South Yuba River State Park and Swimming Holes:
    The park runs along and below 20 miles of the South Yuba River, offering hiking, mountain biking, gold panning and swimming. The Highway 49 bridge swimming hole is seven-miles northwest of Nevada City where Highway 49 crosses the South Yuba River. Parking is readily available and it is a short, steep hike to a stunning swimming hole beneath a footbridge. For the more intrepid, trails extend along the river with access to secluded swim spots. The Bridgeport swimming hole has calm waters and a sandy beach -- good for families and cookouts -- and is located 14 miles northwest of Nevada City. Be sure to write down directions before heading out, GPS may not be available. Most swimming holes on the South Yuba River are best from July to September, while winter and spring can bring dangerous rapids. Always know the current before jumping in!

    Downtown Nevada City
    The welcoming, walkable downtown of Nevada City is laid back, yet full of life. Start your day at the cozy South Pine Cafe (110 S Pine St.) with a lobster benedict or a spicy Jamaican tofu scramble. Then stroll the streets and stop into the shop Kitkitdizzi (423 Broad St.) for handcrafted goods unique to the region, vintage wears and local art “all with California gold rush swagger,” as stated by owners Carrie Hawthorne and Kira Westly. Surrounded by Gold Rush history, modern gold jewelry is made from locally found nuggets and is found at Utopian Stone Custom Jewelers (301 Broad St.). For a coffee shop with Victorian charm try The Curly Wolf (217 Broad St.), an espresso house and music venue with German pastries and light fare. A perfect way to cool down during the hot summer months can be found at Treats (110 York St.) , an artisan ice cream shop with flavors like pear ginger sorbet or vegan chai coconut. Nightlife is aplenty with music halls, alehouses or dive bars like the Mine Shaft Saloon (222 Broad St.).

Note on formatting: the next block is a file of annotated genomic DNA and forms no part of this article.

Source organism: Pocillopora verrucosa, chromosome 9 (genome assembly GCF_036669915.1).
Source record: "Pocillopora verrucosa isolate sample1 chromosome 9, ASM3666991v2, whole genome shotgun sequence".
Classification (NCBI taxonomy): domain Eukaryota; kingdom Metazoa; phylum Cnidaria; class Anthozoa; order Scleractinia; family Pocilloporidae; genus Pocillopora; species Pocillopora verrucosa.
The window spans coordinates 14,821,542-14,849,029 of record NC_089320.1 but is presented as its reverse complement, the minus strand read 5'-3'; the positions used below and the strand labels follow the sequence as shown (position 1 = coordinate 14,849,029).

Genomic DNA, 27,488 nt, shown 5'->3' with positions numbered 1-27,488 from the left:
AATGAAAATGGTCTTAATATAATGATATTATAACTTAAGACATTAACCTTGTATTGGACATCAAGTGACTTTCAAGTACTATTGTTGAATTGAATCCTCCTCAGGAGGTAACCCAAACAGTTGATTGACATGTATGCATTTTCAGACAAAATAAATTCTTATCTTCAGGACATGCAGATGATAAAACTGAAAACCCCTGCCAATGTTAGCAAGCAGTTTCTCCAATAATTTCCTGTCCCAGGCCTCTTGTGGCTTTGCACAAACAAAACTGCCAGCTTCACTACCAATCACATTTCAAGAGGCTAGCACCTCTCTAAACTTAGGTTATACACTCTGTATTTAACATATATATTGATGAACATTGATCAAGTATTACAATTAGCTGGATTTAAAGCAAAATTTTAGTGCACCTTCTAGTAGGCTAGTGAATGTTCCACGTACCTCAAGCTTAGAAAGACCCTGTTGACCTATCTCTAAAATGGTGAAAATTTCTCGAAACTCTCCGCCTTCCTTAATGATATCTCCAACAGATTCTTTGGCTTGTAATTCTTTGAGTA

The Willo Steakhouse (16898 State Hwy 49, Nevada City)